The New York Times Features Tamworth Garden Lilith

Against a gothic background of cut fruit, flowers and a red candle is a clear bottle with a dipped red wax seal. The bottle says “Lilith” and has a painting of a partial face of a woman as a label.
Credit…Quaker City Mercantile

The aroma of this new apple brandy, or eau de vie as they would have it, suggests a pile of freshly peeled apple skins. Apple fragrances are not uncommon in alcoholic beverages, most notably in some chardonnays that suggest green apple, but not the riper nose of Tamworth Distilling’s latest; it’s named after Lilith, who in Jewish folklore (possibly derived from Mesopotamian legend) is said to have been the first of the biblical Adam’s wives. She supposedly turned herself into the seductive serpent of Eden who tempted Eve with the apple. This brandy is made from heirloom Cortland apples from New Hampshire, the home of Tamworth, fermented and double-distilled in alembic and aged more than four years in whiskey barrels. The aging, which brings its color to pale amber, makes it more brandy, of which there is a strong tradition in New England since colonial times, than eau de vie, which is usually unaged and clear. It’s in the Calvados style, smooth on the palate with deep flavors of cloves, honey and black pepper. At 100 proof it follows the rules for a bottled-in-bond designation.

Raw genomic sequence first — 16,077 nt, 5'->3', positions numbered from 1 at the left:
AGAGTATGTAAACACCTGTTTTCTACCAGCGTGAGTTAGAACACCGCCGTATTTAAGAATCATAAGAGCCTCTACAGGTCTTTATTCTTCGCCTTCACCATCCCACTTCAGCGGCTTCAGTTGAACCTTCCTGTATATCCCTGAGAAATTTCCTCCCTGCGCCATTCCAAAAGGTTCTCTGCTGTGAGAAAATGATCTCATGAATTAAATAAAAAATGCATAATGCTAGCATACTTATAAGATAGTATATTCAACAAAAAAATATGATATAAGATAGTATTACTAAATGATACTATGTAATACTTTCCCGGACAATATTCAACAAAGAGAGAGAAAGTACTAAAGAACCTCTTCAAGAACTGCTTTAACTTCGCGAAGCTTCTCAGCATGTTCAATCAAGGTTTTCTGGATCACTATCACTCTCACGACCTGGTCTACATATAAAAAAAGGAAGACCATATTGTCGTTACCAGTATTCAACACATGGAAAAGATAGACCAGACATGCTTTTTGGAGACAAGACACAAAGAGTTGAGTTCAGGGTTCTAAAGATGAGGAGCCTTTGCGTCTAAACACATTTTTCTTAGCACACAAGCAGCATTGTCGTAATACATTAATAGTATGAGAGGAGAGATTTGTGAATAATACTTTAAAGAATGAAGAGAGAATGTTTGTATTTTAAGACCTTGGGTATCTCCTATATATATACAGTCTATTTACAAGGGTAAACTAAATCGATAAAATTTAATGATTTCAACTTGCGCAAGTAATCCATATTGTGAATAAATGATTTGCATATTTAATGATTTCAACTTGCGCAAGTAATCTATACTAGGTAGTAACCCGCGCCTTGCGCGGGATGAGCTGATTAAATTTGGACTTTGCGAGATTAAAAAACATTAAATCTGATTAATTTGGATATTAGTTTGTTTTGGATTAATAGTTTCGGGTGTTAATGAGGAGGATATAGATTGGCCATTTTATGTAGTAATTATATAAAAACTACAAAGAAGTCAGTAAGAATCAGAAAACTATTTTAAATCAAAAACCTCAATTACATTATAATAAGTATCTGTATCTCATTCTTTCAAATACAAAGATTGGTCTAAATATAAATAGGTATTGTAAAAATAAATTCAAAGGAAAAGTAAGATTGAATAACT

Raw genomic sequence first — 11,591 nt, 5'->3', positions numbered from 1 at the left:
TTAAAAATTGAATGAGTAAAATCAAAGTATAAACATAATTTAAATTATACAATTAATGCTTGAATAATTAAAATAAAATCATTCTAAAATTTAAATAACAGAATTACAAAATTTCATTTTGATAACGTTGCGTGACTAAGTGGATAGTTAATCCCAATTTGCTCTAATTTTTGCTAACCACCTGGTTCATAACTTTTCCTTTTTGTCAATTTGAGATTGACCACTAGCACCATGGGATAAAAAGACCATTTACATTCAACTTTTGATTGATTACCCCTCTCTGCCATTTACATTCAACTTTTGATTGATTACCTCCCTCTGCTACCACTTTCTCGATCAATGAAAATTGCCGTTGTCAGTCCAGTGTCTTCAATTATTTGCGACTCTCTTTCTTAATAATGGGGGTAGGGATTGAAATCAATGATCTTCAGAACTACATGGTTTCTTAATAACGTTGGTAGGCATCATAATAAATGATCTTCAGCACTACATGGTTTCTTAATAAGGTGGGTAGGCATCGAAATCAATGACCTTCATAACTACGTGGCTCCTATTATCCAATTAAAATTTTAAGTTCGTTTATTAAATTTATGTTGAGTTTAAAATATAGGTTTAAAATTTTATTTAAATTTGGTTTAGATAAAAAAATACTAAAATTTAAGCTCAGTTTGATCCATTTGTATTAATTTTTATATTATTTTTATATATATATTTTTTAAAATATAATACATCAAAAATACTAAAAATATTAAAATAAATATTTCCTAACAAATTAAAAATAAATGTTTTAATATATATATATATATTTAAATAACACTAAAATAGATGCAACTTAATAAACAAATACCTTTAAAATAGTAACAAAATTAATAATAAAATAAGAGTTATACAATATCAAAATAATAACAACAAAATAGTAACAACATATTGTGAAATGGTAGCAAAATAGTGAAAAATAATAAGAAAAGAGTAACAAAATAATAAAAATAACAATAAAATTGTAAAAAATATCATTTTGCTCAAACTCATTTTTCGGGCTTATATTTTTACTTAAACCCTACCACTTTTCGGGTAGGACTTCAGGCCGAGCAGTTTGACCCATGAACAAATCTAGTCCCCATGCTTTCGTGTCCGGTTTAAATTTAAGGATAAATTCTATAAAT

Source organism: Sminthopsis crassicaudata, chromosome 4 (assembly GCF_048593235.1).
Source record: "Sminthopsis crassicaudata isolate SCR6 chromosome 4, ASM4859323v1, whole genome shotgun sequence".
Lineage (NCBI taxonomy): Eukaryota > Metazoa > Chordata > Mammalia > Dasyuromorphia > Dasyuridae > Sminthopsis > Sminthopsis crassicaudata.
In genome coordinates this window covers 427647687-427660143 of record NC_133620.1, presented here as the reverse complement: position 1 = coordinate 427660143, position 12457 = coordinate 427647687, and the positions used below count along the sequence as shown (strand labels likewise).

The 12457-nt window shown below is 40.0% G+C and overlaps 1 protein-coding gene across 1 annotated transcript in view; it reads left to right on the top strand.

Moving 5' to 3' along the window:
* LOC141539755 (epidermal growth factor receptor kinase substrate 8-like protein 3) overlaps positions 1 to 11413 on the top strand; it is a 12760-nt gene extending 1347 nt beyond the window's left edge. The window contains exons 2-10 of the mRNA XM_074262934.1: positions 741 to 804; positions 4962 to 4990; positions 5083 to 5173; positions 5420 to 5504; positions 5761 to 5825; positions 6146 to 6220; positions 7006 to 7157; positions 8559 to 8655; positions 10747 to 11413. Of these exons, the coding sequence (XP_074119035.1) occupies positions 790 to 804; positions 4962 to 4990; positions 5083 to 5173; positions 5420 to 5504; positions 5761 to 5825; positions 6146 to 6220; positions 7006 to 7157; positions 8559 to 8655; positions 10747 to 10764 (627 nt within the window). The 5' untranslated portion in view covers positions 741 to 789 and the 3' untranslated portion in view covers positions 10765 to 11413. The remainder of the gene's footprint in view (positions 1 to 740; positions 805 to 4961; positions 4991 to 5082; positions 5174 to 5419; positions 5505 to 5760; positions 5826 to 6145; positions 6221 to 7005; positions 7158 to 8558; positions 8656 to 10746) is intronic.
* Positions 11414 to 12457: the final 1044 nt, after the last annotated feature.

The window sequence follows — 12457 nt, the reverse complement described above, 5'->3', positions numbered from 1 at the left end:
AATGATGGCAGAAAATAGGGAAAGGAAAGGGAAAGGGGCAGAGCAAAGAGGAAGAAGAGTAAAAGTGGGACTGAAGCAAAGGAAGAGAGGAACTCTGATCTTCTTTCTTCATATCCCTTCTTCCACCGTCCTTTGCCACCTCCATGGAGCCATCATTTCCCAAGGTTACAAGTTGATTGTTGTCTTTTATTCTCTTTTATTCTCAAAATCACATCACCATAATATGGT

Tamworth Garden Lilith Apple Brandy, $95 for 750 milliliters, Tamworth Distilling,

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